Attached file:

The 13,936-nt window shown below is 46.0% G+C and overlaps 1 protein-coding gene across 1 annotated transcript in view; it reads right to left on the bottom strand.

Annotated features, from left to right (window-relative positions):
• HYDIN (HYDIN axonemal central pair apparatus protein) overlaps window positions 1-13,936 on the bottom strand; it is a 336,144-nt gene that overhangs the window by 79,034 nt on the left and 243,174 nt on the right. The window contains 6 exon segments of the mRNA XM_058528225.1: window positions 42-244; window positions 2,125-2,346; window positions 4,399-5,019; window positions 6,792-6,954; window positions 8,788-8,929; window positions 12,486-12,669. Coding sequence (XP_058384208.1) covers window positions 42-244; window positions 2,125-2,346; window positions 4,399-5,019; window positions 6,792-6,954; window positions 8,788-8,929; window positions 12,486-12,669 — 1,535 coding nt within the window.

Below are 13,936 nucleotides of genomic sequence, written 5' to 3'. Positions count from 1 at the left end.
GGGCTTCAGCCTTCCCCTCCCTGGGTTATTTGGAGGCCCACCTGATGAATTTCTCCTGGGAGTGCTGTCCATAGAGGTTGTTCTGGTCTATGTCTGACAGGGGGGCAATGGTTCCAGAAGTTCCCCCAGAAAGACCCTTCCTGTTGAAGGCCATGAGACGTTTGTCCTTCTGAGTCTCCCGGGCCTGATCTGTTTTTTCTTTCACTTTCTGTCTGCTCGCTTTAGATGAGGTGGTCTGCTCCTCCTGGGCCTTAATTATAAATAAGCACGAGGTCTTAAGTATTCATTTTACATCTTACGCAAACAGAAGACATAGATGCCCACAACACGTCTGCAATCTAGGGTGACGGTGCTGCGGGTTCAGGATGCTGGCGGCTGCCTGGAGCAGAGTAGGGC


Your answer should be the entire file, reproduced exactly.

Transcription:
The 13,936-nt window shown below is 46.0% G+C and overlaps 1 protein-coding gene across 1 annotated transcript in view; it reads right to left on the bottom strand.

Annotated features, from left to right (window-relative positions):
• HYDIN (HYDIN axonemal central pair apparatus protein) overlaps window positions 1-13,936 on the bottom strand; it is a 336,144-nt gene that overhangs the window by 79,034 nt on the left and 243,174 nt on the right. The window contains 6 exon segments of the mRNA XM_058528225.1: window positions 42-244; window positions 2,125-2,346; window positions 4,399-5,019; window positions 6,792-6,954; window positions 8,788-8,929; window positions 12,486-12,669. Coding sequence (XP_058384208.1) covers window positions 42-244; window positions 2,125-2,346; window positions 4,399-5,019; window positions 6,792-6,954; window positions 8,788-8,929; window positions 12,486-12,669 — 1,535 coding nt within the window.

Below are 13,936 nucleotides of genomic sequence, written 5' to 3'. Positions count from 1 at the left end.
GGGCTTCAGCCTTCCCCTCCCTGGGTTATTTGGAGGCCCACCTGATGAATTTCTCCTGGGAGTGCTGTCCATAGAGGTTGTTCTGGTCTATGTCTGACAGGGGGGCAATGGTTCCAGAAGTTCCCCCAGAAAGACCCTTCCTGTTGAAGGCCATGAGACGTTTGTCCTTCTGAGTCTCCCGGGCCTGATCTGTTTTTTCTTTCACTTTCTGTCTGCTCGCTTTAGATGAGGTGGTCTGCTCCTCCTGGGCCTTAATTATAAATAAGCACGAGGTCTTAAGTATTCATTTTACATCTTACGCAAACAGAAGACATAGATGCCCACAACACGTCTGCAATCTAGGGTGACGGTGCTGCGGGTTCAGGATGCTGGCGGCTGCCTGGAGCAGAGTAGGGC